Chancellor Angela Merkel and her centre-left rival sparred over Europe's debt crisis and how best to keep Germany's economy strong as they faced off in a televised debate ahead of 22 September elections.

Challenger Peer Steinbrueck went into the 90-minute debate facing a sharp poll deficit.

Ms Merkel has benefited from a healthy economy, low unemployment and perceptions that she has managed Europe's debt crisis well.

She touted that record as the debate opened, pointing to high employment and portraying Germany as "the motor of growth" and "the anchor of stability" in Europe.

Mr Steinbrueck insisted that it makes no sense to apply a "deadly dose" of austerity to those struggling in the eurozone.

"It must come as part of a double strategy, by giving stimuli to these countries. Let's call it a 'Marshall Plan 2', that's fine by me," he said.

Germany is the biggest contributor to the 17-nation eurozone's rescue programmes.

Ms Merkel has pursued a hard-nosed approach, insisting that struggling countries get their finances in order, take responsibility for their own problems and enact economic reforms.

"What is important now is not to show false solidarity, but to follow a principle," said Ms Merkel.

"And this principle is? Solidarity and responsibility, and if we don't follow through on this we will see countries fail to regain more jobs."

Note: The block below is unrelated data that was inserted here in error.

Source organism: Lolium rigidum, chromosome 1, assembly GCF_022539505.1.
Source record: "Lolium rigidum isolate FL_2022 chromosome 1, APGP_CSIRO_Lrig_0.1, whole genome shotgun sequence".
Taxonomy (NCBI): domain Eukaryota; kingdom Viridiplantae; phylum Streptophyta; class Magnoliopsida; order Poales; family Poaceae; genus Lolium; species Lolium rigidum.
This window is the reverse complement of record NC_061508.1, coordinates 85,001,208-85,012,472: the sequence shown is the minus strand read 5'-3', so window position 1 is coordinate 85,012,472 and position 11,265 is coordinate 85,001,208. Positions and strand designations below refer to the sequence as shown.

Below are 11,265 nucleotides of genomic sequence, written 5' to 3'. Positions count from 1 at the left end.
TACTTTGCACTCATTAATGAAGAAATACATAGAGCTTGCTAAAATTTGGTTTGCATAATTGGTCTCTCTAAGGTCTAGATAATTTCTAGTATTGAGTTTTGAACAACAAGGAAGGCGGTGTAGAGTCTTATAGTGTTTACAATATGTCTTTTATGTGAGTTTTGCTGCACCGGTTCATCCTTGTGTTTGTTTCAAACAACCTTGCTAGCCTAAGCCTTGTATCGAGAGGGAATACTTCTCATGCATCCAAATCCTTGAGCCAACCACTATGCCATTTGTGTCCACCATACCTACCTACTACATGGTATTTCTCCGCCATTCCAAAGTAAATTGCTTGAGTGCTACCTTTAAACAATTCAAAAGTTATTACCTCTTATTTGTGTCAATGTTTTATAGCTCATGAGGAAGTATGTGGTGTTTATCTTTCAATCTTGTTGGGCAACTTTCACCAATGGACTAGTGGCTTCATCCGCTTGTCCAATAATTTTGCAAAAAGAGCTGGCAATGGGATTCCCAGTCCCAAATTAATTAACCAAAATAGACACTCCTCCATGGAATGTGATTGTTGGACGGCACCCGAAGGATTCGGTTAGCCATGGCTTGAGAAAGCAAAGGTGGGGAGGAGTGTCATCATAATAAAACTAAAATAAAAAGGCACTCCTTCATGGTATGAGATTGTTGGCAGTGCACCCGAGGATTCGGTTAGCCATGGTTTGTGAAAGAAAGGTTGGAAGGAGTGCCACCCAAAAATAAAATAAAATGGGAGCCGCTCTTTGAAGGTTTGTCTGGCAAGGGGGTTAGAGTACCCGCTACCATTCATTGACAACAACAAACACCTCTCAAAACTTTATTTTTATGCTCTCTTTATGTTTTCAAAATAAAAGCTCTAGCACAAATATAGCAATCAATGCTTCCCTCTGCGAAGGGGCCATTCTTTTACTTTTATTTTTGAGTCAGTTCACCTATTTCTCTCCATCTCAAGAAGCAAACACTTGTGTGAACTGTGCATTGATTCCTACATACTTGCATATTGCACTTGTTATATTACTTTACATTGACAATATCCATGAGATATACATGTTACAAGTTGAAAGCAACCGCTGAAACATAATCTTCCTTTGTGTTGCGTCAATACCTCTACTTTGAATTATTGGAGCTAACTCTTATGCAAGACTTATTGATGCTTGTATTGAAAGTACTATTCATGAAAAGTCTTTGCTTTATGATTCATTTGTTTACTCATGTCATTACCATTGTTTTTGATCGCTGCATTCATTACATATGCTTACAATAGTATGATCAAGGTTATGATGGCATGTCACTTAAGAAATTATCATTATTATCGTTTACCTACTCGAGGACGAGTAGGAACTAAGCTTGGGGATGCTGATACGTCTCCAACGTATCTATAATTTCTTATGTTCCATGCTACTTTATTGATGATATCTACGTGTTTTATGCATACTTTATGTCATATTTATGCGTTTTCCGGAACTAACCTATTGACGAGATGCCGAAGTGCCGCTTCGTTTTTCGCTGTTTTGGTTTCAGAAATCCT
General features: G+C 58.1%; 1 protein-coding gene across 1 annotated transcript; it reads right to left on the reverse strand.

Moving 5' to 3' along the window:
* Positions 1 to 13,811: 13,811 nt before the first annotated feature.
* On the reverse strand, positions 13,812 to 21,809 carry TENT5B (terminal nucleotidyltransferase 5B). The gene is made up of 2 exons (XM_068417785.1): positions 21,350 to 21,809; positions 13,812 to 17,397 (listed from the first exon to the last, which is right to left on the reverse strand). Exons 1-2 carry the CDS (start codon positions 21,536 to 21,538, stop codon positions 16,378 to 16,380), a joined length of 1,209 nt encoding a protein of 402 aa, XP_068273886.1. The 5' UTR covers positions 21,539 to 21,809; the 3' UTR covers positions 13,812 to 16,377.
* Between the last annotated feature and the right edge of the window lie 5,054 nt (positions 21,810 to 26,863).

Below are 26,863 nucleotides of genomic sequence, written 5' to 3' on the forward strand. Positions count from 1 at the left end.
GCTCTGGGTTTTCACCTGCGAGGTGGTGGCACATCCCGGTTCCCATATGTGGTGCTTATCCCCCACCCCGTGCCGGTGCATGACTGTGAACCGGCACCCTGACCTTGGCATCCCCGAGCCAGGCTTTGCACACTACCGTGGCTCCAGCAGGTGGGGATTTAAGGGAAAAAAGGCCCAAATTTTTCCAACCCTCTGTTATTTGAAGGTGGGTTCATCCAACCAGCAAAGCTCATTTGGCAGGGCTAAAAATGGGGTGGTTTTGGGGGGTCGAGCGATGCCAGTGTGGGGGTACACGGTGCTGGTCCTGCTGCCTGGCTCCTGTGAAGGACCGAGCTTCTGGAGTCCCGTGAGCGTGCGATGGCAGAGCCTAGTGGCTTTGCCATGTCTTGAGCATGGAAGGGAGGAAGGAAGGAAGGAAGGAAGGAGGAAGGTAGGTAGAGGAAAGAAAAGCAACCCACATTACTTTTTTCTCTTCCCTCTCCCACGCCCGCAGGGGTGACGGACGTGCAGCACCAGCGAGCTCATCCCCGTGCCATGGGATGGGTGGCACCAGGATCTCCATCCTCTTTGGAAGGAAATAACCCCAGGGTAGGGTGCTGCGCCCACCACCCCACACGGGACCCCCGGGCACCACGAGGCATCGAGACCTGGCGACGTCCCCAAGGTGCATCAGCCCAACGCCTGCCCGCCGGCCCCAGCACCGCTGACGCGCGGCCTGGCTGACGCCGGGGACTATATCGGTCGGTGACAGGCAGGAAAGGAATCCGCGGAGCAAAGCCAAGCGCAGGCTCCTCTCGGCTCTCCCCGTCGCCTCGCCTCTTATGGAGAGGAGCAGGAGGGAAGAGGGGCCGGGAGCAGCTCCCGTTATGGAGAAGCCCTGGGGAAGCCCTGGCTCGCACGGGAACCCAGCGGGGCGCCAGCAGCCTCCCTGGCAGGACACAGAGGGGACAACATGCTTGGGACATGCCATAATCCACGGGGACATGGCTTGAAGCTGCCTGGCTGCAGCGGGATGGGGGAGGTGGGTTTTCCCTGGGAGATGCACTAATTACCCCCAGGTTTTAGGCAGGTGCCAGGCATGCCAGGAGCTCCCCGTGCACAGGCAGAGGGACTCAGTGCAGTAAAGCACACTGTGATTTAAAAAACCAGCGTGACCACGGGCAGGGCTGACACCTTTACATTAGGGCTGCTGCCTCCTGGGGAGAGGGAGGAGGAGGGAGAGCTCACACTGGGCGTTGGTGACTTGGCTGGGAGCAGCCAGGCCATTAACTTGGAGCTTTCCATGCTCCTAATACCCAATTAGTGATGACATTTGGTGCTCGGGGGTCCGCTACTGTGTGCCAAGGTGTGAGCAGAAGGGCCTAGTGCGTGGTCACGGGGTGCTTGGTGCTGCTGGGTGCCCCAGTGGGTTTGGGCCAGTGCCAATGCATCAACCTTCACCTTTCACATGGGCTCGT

On the home front, Mr Steinbrueck said he wants to ensure greater "social justice," introducing a mandatory national minimum wage - which Ms Merkel rejects, preferring sector-by-sector agreements between employers and employees.

"I am motivated by the image of a country which is economically strong because of social justice," he said.

Ms Merkel and Mr Steinbrueck both said they would not participate in military action against Syria.

The German Chancellor said they needed to wait for a UN or NATO (North Atlantic Treaty Organisation) mandate.

Mr Steinbrueck said he would not participate in military action as chancellor and would be disappointed if the US strikes alone without an international mandate.

Neither contender scored a knockout blow or made a major mistake and polls conducted by broadcasters showed no clear winner.

Recent surveys have given Ms Merkel's conservative bloc a large lead over Mr Steinbrueck's Social Democrats and suggested that her current centre-right coalition can hope to win re-election.

Mr Steinbrueck was Ms Merkel's finance minister in her 2005-2009 "grand coalition" of right and left.

Both insist they do not want a repeat coalition, but it could emerge from an indecisive election.